Admiration blushingly accepted. The odd thing is that I find the French easier to read than Moncrieff’s English translation. Maybe it’s because I know I’ll have to struggle with the French so my loins are girded whereas I just expect the English to be immediately graspable, and it isn’t. I’m very glad I decided to read in French for the extra reason that every time I’ve looked to Moncrieff’s translation I’ve found something that (as far as my limited French can tell) is just wrong. For example, in the passage I discuss in this blog post, the narrator has ‘faisait perler … des larmes à mes yeux’ (brought tears to my eyes); Moncrieff has ‘bedewed … my cheeks with tears’, which would be a completely different – and in this context weird – thing.
Good point re that particular translation point Jonathan. A few years ago I was involved in translating part of a memoir from French and though it provided more headaches I suspect for me and my long ago French studies – than for you with Proust – the Cassells dictionary I’ve had now some 40 years did hold all the metaphorical expressions I needed to bring it to English exactly as understood by the memoir writer (for whom writing in French was far easier than his otherwise fine understanding of written English). And his first language another altogether.
And now I have read your whole entry above – and yes, what is said, what is left unsaid/unwritten – true reading between the lines is required. I had no idea in this case of what was missing here. In any case you have in some senses sent me back to Edmund de Waal’s The Hare With Amber Eyes (A Hidden Inheritance) and the references to Proust himself from around p. 40 onwards – though now I am wanting to quote from some lines pp. 88-89: “Proust, a neophyte if not yet quite a friend, had become a regular visitor to the apartment, drinking in Charles’s empyrean conversation…Charles knows the socially ravenous Proust well enough to tell him that it is time to leave a dinner after midnight, as the hosts are desperate for bed…Proust has also become a presence in the offices of the Gazette in the rue Favart. He is diligent here: sixty-four works of art that will appear later in the twelve novels that make up À la recherché du temps perdu were illustrated in the Gazette….The preface to Proust’s translation of Ruskin’s Bible of Amiens has as its dedicatee “M. Charles Ephrussi, always so good to me.”…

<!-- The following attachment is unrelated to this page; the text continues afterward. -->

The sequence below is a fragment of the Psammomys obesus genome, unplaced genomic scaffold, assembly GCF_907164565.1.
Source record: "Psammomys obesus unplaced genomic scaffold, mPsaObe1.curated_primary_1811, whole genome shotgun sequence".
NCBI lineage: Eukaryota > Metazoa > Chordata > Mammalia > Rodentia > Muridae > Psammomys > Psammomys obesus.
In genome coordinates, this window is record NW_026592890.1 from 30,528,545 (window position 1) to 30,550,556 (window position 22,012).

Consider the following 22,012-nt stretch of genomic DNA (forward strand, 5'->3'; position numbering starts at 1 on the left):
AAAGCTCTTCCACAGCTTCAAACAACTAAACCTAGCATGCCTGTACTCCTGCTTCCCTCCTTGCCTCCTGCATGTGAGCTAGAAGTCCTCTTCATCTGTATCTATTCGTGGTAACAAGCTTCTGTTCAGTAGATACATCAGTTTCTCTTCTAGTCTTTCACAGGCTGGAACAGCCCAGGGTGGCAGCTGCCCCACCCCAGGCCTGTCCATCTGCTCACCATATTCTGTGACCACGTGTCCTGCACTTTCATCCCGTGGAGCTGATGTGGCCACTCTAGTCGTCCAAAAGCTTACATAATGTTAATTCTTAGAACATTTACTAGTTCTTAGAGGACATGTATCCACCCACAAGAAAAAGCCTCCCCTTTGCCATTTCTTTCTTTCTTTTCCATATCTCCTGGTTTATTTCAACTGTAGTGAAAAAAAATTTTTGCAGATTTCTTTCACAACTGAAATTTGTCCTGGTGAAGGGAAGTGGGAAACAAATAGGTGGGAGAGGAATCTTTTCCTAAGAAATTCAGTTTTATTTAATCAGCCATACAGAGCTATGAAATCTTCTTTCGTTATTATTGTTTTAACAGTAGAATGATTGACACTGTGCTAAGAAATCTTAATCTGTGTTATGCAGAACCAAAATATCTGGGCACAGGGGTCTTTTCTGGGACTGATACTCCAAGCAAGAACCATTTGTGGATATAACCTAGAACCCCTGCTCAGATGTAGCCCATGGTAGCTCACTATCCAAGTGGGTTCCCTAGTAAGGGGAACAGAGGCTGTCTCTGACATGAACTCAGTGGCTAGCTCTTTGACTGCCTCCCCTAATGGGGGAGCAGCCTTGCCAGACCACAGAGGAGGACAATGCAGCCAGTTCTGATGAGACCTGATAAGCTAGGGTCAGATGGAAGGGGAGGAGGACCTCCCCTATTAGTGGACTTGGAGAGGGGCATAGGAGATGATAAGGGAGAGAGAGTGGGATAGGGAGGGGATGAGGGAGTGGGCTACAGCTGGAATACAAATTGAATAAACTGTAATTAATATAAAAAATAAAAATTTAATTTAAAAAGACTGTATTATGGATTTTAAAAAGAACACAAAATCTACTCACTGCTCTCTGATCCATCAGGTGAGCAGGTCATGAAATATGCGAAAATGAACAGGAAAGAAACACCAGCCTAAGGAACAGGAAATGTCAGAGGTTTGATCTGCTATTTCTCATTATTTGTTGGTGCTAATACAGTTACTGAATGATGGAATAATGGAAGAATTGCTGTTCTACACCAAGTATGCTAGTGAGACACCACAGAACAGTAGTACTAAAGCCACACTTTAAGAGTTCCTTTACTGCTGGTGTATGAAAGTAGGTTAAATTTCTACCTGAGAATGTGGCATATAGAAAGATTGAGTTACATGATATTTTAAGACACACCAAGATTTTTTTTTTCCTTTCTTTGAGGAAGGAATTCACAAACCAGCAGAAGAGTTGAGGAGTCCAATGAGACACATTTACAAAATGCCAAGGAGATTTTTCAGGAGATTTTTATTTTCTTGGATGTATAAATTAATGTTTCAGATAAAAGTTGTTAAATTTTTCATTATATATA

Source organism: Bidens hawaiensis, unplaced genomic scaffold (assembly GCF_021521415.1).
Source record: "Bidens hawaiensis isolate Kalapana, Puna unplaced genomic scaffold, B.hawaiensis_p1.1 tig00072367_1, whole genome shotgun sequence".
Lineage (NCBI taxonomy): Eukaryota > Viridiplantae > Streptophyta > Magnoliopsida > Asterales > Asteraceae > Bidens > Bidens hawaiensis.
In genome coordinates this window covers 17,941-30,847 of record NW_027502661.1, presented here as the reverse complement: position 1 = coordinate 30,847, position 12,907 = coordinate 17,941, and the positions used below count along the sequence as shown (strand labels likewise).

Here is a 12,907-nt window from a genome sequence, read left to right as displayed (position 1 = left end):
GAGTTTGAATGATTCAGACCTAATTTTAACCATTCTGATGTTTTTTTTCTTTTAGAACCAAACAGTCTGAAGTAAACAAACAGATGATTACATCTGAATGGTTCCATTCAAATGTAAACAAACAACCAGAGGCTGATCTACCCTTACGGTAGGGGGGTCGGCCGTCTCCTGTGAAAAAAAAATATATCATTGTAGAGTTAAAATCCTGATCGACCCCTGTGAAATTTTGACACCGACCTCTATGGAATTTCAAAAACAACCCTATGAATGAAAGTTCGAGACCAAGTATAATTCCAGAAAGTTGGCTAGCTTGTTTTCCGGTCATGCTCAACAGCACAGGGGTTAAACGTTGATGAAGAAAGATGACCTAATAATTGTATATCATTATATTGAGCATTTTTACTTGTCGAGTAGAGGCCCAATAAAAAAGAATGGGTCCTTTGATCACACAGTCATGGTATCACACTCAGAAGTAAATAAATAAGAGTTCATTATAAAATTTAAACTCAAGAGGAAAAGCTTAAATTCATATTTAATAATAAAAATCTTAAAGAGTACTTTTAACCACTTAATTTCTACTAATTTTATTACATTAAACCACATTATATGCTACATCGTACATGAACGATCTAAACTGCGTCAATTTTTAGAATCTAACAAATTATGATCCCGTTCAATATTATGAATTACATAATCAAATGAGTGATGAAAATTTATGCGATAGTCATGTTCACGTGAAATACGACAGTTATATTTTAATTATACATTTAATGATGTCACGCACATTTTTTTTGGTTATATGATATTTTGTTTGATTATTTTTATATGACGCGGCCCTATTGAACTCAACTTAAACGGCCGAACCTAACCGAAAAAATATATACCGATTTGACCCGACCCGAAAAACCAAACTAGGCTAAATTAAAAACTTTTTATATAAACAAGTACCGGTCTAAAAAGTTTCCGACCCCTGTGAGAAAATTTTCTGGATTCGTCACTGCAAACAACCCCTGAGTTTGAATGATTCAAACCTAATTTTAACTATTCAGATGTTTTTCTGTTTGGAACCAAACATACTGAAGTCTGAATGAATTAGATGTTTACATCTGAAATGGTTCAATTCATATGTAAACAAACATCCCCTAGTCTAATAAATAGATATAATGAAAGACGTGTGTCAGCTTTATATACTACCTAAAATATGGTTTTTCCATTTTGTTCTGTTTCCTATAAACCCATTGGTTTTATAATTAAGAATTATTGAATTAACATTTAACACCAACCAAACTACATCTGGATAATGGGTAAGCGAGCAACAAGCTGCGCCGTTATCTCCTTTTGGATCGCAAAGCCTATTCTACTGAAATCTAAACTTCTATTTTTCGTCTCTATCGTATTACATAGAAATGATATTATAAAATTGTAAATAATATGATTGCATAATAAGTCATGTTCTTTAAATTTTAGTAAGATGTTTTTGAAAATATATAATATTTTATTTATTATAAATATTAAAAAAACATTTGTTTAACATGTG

Charles and Louise are still lovers though I am not sure if Louise has another lover, or several other lovers. Charles who has a quality of discretion, leaves no traces here…I note that Laforgue was the first of a number of much younger men who would work for him more as acolytes than as secretaries and I wonder at this series of intense relationships in his heady cavern-like rooms lit up by yellow satin and those Moreaus. The gossip in Paris was that Charles was entre deux lits, bisexual.”
Wow! Thanks, Jim. I’ve read The Hare with Amber Eyes but the Proust gossip went in one eye and out the other. Thanks for the reminder – this is fabulous stuff to (re)discover in the middle of reading the book itself. ‘Entre deux lits’!
À la recherche du temps perdu – from where did that recherché come??? Gremlin, surely!
Autocorrect is such a busybody!